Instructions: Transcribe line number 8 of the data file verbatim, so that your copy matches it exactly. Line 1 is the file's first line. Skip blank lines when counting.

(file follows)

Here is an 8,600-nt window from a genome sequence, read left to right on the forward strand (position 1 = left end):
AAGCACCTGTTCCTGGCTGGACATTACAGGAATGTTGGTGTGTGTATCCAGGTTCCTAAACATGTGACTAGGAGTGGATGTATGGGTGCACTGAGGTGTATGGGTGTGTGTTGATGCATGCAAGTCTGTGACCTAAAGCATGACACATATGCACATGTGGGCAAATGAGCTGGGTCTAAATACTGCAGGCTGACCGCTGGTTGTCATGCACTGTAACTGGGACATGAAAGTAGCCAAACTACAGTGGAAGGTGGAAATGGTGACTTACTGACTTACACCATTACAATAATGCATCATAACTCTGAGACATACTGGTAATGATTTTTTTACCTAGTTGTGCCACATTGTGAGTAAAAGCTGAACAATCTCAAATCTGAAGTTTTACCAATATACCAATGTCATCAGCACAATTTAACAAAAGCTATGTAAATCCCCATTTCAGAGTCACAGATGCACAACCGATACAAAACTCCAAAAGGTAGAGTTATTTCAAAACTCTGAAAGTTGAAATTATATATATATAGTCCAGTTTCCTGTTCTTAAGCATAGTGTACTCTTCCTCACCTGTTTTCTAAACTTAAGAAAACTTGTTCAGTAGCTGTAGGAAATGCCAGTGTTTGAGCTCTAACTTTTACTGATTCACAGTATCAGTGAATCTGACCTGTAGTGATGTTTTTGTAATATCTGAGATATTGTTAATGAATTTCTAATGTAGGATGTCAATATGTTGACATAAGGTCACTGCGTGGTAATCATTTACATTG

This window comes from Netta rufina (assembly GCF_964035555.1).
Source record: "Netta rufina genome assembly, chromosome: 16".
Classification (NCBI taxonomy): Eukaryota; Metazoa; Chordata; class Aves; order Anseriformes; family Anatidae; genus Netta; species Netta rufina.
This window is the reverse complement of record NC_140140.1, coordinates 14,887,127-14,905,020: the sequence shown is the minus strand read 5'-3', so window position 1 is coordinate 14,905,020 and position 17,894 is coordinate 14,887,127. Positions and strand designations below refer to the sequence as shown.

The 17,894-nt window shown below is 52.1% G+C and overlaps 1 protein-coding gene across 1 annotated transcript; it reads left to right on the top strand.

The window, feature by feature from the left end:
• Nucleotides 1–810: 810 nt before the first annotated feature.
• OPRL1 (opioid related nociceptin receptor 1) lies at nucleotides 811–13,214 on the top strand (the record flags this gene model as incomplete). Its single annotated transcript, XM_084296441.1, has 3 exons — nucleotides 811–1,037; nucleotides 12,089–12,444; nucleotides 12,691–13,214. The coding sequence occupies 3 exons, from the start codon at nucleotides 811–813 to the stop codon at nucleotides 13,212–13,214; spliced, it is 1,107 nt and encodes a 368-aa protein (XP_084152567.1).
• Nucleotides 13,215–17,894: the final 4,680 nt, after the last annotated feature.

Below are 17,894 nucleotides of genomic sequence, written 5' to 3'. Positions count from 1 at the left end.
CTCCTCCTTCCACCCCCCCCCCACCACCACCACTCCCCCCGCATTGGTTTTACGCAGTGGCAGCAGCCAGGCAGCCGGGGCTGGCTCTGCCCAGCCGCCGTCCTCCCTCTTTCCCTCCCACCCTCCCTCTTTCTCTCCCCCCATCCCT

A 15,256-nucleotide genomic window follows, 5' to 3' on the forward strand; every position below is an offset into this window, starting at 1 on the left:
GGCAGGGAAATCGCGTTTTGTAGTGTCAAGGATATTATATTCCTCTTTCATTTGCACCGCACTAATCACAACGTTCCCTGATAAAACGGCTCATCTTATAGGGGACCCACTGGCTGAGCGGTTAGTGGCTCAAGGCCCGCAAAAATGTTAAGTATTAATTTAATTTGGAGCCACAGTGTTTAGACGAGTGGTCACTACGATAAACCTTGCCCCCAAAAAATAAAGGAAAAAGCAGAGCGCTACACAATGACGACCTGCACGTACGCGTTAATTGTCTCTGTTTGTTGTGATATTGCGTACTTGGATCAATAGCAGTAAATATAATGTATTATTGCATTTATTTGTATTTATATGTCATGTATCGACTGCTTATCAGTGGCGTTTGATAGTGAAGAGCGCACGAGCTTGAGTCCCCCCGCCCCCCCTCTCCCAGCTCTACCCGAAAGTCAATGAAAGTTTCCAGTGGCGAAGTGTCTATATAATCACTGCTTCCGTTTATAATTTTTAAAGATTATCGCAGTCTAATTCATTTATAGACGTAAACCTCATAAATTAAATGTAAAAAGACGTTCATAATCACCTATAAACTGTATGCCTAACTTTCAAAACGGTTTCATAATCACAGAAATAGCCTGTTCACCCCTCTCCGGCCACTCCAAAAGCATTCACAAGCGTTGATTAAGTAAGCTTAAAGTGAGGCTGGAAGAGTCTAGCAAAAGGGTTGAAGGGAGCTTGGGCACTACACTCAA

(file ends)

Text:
The window, feature by feature from the left end: